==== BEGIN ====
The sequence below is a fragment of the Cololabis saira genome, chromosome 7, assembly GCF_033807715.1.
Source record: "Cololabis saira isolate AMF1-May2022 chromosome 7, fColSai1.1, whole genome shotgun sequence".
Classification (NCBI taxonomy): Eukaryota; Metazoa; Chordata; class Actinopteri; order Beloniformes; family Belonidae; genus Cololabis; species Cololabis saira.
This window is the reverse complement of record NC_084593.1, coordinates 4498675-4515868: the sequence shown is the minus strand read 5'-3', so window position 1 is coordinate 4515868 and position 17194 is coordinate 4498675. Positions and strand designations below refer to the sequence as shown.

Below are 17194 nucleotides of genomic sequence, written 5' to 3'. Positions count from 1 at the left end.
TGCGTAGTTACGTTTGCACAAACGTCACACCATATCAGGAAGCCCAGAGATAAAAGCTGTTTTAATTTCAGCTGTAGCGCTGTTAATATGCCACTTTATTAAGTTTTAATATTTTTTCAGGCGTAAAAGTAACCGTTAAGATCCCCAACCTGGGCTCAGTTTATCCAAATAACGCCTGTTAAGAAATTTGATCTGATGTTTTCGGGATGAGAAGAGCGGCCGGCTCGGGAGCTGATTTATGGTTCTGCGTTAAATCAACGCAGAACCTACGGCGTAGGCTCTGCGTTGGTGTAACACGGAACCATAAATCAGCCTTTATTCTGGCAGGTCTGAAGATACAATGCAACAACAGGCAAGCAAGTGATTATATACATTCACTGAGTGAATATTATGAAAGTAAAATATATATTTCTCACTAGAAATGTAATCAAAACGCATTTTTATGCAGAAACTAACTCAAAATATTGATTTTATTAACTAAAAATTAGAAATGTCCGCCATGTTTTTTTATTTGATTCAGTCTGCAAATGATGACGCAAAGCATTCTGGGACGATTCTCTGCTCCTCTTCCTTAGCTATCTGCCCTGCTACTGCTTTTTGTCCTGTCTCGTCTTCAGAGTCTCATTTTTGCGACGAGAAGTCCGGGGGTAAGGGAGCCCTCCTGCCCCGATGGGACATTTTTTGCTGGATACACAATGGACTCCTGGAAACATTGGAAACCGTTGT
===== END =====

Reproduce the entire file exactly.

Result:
The sequence below is a fragment of the Cololabis saira genome, chromosome 7, assembly GCF_033807715.1.
Source record: "Cololabis saira isolate AMF1-May2022 chromosome 7, fColSai1.1, whole genome shotgun sequence".
Classification (NCBI taxonomy): Eukaryota; Metazoa; Chordata; class Actinopteri; order Beloniformes; family Belonidae; genus Cololabis; species Cololabis saira.
This window is the reverse complement of record NC_084593.1, coordinates 4498675-4515868: the sequence shown is the minus strand read 5'-3', so window position 1 is coordinate 4515868 and position 17194 is coordinate 4498675. Positions and strand designations below refer to the sequence as shown.

Below are 17194 nucleotides of genomic sequence, written 5' to 3'. Positions count from 1 at the left end.
TGCGTAGTTACGTTTGCACAAACGTCACACCATATCAGGAAGCCCAGAGATAAAAGCTGTTTTAATTTCAGCTGTAGCGCTGTTAATATGCCACTTTATTAAGTTTTAATATTTTTTCAGGCGTAAAAGTAACCGTTAAGATCCCCAACCTGGGCTCAGTTTATCCAAATAACGCCTGTTAAGAAATTTGATCTGATGTTTTCGGGATGAGAAGAGCGGCCGGCTCGGGAGCTGATTTATGGTTCTGCGTTAAATCAACGCAGAACCTACGGCGTAGGCTCTGCGTTGGTGTAACACGGAACCATAAATCAGCCTTTATTCTGGCAGGTCTGAAGATACAATGCAACAACAGGCAAGCAAGTGATTATATACATTCACTGAGTGAATATTATGAAAGTAAAATATATATTTCTCACTAGAAATGTAATCAAAACGCATTTTTATGCAGAAACTAACTCAAAATATTGATTTTATTAACTAAAAATTAGAAATGTCCGCCATGTTTTTTTATTTGATTCAGTCTGCAAATGATGACGCAAAGCATTCTGGGACGATTCTCTGCTCCTCTTCCTTAGCTATCTGCCCTGCTACTGCTTTTTGTCCTGTCTCGTCTTCAGAGTCTCATTTTTGCGACGAGAAGTCCGGGGGTAAGGGAGCCCTCCTGCCCCGATGGGACATTTTTTGCTGGATACACAATGGACTCCTGGAAACATTGGAAACCGTTGT